I have a confession to make. When it comes to having conversations with prospective clients, I’ve made almost every mistake in the book. I may have even had some chapters dedicated to me and the avalanche of embarrassingly awkward errors I’ve made when it comes to sales convos.
For example: I’ve been late; turned up at the wrong place; been unprepared/emotional/ flustered; had the wrong end of the stick; felt so nervous I couldn’t stop sweating; asked questions I’d just asked; pronounced people’s name’s wrong; called a she ‘he’; had clothing malfunctions; left my notes in the car; chattered incessantly about my dogs; started consulting and/or coaching during the conversation; focused on the wrong things; been intimidated; hit a colleague (it was an accident!); literally stuttered when it came time to talk money; and completely missed asking crucial questions.
Best/worst of all? That cringe-inducing list of cock-ups isn’t anywhere near exhaustive!
Over years of observing, participating in, and eventually leading, conversations with potential clients (both as a consultant and then as a founder of a consulting firm and entrepreneur), believe me when I say, I’ve had plenty (and, ah *cough cough* taken advantage) of opportunities to screw up big time.
These days, after literally hundreds of conversations with prospective clients and learning from some incredible masters, I have my own system for sales conversations and I can honestly say I really LOVE sessions with prospective clients.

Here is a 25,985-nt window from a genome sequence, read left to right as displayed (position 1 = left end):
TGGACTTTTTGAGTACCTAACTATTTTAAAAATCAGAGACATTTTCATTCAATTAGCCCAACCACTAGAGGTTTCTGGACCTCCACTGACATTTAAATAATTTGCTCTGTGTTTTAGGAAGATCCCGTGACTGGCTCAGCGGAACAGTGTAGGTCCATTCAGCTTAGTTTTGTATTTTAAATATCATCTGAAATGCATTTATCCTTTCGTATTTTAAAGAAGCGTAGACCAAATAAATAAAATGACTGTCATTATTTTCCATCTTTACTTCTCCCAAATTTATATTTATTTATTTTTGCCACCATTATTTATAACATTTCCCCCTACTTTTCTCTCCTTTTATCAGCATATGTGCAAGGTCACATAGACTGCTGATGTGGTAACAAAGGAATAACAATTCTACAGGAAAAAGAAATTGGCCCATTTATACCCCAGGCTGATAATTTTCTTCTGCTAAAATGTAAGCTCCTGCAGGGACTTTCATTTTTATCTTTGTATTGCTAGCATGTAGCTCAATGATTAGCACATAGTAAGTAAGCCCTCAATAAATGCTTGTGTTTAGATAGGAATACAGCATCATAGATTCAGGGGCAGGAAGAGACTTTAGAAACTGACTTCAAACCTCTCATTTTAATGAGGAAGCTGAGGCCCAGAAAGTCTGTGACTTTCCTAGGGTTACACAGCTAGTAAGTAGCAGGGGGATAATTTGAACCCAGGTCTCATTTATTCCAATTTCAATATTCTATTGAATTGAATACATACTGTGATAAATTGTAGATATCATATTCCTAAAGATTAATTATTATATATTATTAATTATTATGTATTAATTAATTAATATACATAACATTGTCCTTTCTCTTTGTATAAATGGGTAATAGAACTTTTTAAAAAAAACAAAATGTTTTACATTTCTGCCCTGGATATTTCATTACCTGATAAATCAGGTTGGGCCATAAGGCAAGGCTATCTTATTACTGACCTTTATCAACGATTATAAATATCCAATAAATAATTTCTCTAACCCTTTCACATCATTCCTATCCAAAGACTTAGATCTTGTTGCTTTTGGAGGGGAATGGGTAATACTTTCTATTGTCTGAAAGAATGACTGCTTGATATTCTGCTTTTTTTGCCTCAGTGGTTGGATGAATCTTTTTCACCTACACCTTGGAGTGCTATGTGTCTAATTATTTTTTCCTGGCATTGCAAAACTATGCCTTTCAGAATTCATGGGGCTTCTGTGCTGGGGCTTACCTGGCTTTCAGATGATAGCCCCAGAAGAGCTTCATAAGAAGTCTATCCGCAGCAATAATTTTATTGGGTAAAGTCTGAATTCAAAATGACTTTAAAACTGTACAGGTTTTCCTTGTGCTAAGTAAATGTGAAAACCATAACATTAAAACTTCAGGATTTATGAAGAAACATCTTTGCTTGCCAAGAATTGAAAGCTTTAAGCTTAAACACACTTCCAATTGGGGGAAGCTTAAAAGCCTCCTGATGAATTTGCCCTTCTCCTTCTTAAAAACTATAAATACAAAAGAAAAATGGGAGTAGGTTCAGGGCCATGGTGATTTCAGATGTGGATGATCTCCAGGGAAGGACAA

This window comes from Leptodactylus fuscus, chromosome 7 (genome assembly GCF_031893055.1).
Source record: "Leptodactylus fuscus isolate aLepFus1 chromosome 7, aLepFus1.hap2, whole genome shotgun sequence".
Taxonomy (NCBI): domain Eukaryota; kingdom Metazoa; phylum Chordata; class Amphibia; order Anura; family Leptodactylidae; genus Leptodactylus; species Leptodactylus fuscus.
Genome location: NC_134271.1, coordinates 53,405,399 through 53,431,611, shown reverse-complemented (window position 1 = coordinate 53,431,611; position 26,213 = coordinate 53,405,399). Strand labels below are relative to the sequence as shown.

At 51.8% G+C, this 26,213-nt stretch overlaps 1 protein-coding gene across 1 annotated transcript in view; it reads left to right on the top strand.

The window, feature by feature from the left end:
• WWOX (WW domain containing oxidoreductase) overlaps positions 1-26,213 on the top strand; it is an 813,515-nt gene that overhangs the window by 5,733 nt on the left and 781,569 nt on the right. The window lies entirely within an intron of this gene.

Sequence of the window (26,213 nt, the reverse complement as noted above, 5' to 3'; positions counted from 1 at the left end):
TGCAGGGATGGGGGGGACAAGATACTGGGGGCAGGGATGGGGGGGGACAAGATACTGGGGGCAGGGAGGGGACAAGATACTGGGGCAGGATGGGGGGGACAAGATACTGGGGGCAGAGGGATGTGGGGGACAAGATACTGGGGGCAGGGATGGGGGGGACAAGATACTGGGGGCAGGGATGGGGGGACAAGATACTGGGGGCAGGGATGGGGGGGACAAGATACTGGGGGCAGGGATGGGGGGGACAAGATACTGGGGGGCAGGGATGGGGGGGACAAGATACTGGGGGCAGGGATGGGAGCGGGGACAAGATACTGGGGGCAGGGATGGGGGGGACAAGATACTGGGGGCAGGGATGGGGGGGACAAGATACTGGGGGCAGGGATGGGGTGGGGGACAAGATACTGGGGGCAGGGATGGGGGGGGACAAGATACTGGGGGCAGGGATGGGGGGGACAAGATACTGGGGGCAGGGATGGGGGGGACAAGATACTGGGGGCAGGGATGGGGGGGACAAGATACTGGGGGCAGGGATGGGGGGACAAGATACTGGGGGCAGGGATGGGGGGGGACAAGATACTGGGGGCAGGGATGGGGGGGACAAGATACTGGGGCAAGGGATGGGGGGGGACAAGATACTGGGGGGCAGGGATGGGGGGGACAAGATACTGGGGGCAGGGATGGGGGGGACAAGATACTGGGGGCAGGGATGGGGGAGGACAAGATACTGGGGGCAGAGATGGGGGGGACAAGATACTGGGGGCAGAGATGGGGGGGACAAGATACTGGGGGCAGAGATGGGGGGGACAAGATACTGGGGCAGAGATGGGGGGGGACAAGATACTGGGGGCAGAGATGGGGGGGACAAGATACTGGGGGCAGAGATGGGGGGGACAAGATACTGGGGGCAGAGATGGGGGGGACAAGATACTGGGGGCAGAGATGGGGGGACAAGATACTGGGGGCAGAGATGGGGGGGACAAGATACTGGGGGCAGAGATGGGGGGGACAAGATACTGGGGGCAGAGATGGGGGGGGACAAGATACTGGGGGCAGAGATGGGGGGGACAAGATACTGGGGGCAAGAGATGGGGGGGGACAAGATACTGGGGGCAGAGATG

I know it probably sounds unlikely, but truthfully, these types of conversations are one of my favourite parts of the job!
Selling conversations, discovery sessions, strategy sessions, initial consults… I don’t mind what you prefer to call ‘em. I believe that, if you’re an expert selling service-based offers priced at $2,000 and beyond, your sales conversation can be your most powerful sales tool. And any effort you invest in mastering them can quickly be worth its weight in gold (literally!).
Here’s why: So often, incredible women entrepreneurs and consultants, who have invested a butt-load of time and effort honing their craft, don’t have the clients they should. It’s got nothing to do with their expertise, and everything to do with not knowing how to genuinely attract and convert their ideal clients. If you’re already an expert, mastering selling conversations can be the missing link that unlocks the business (and revenue) you deserve.
As well as impacting your bottom line, dodgy sales convos could see you damaging your rep and missing out on working with ideal clients – and that means missing out on helping them solve important problems and helping them transform their lives.
But get your sales conversations right, and your business could finally feel easy and begin to soar. Seriously, being able to lead effective sales conversations is a common trait across almost all of my VIP clients over the past 18 months who have quickly doubled (or more) their business.
Here are 5 common mistakes I used to make – and exactly what to do instead (Perhaps you’re making them right now too and don’t even realise!).
1. Not leading the convo
I believe truly heart-fuelled effective sales conversations MUST be a collaborative peer-based dialogue. But collaboration doesn’t mean self-organizing.
Rather than a free-form convo or relying on your potential client (who’s likely in the thick of the challenge they are seeking your help on), I reckon great, collaborative discovery sessions are best achieved when you take the lead, set an explicitly agreed agenda, and keep the session on track.